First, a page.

Photo: Doudou Diène, President of the UN Commission of Inquiry on Burundi, UN Geneva/Flickr (CC BY-NC-ND 2.0)

Opinion

Treaty Bodies | How do treaty bodies respond to situations of crisis such as Burundi?

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By Armel Niyongere, a human rights lawyer who has been a leader of the civil society in Burundi for several years. He often represents the Burundi civil society by preparing and presenting Alternative Reports to UN treaty bodies.

Treaty bodies showed their ability to take the right measures in situations of crisis like in Burundi. A coordination with the high-level bodies of the United Nations, such as the Security Council or the Human Rights Council, is necessary for similar situations.

This article was initially published on OpenGlobalRights on 27 November 2019.

Since 2015, Burundi has been going through a severe political crisis having extremely negative effects on the human rights situation. Several thousands of people have been killed or have disappeared, hundreds of women and girls have been raped, while others, who have been wrongfully convicted, are rotting in prison, and while hundreds of thousands were forced to leave the country and find asylum in the sub-region and other countries.

One after the other, and without success, the various international mechanisms for the protection of human rights have called on the government of Burundi to protect its own citizens against violations of their rights.

Several UN treaty bodies have condemned, each within their specific sphere, the violations of rights and obligations committed, and have formulated recommendations asking the country to ensure the rights and freedoms of its citizens be respected.

Each time, instead of responding to the questions asked and complying with the recommendations issued by the treaty bodies, the Burundian government immediately retaliates against the organisations and/or individuals who collaborated with these bodies and dismisses the reviews, as was the case in July 2016 when the UN Committee against torture requested a special review of the situation in Burundi.

At that time, the Bujumbura regime retaliated against Burundian organisations by disbarring four Burundian jurists and activists. This measure was followed by a generalised seizure of the property of several other human rights activists, all wrongly accused of conspiring with the putschist armed forces of 13 May 2015.

The United Nations condemned the threats against individuals who took part in the review of Burundi. Such threats constitute a clear violation of the Convention that specifies that both the complainant and witnesses are protected “against all ill-treatment or intimidation as a consequence of his complaint or any evidence given.”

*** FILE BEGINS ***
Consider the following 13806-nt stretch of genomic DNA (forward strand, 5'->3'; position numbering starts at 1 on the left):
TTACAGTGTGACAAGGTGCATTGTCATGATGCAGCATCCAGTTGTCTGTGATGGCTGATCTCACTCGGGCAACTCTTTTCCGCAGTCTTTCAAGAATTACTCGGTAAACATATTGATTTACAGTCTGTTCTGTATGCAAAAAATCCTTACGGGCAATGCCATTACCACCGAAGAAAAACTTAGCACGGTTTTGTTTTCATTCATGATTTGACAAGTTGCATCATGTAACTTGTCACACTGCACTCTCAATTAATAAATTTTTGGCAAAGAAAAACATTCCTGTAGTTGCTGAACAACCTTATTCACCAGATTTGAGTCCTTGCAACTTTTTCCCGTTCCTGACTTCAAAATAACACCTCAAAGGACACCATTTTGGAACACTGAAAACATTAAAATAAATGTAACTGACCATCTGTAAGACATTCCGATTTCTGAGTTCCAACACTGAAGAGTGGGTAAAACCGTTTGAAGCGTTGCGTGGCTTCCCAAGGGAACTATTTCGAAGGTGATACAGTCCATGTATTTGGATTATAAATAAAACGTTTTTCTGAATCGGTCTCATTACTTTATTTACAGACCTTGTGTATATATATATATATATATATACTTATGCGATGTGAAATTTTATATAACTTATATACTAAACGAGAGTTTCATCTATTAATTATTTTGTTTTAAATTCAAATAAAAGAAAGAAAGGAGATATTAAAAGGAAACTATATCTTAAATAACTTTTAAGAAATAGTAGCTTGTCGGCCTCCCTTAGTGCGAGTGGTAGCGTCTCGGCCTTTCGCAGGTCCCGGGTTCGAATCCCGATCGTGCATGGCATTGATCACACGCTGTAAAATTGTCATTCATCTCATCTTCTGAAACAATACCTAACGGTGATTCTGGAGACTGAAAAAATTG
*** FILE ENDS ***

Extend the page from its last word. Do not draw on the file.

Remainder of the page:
The government uses a policy of burying one’s head in the sand with its decision to deny access to Burundi to the Commission of inquiry mandated by the Human Rights Council and to declare persona non grata the UN experts of said Commission.

The unilateral withdrawal from the Rome Statute, right when the International Criminal Court started its preliminary investigations into crimes related to popular opposition to a 3rd mandate by the current President, was an additional step taken to progressively relieve Burundi of its international obligations.

Treaty bodies are able to determine that a situation requires an urgent intervention from the international community.

Unfortunately, the responses from treaty bodies and other UN bodies did not stop the repressive machine, but they did expose the capacity of a repressive regime such as Burundi to employ all the means possible to retaliate against activists, thus highlighting the need for a strong and systemic response from UN bodies. In Burundi, almost all of the activists who engaged with UN Human Rights bodies in the last few years were forced into exile, and almost all of the independent human rights organisations were deregistered, their bank accounts frozen, and let’s not forget the closure of the UN High Commissioner for Human Rights’ office.

Burundi’s violations of international and constitutional obligations call for a strong response from the international community, and especially from UN bodies. The special review of Burundi by the Committee against torture, and the creation of a Commission of inquiry by the Human Rights Council are supposed to provide answers, but to this day the victims are still seeking justice, and repression remains generalised.

Such a constant bitterness highlights the necessity for systematic and repeated violations of international Conventions, as well as proven crimes against humanity, to be referred directly by the treaty bodies to the highest-level bodies, that is, to the Security Council. Even though the latter may still be vetoed by the major powers, treaty bodies are able to determine that a situation requires an urgent intervention from the international community, since they receive and analyse detailed reports documenting violations, some of which are completely confidential due to the nature of their content.

By directly referring grave and proven violations of international treaties to the Security Council or the Human Rights Council, the treaty bodies would not only show that their relevance and ability to act are not limited to a cycle of periodic review, but that they are also able to respond when the situation requires immediate actions.

The views and opinions expressed in this editorial belong solely to the author and do not necessarily reflect ISHR’s.​

 

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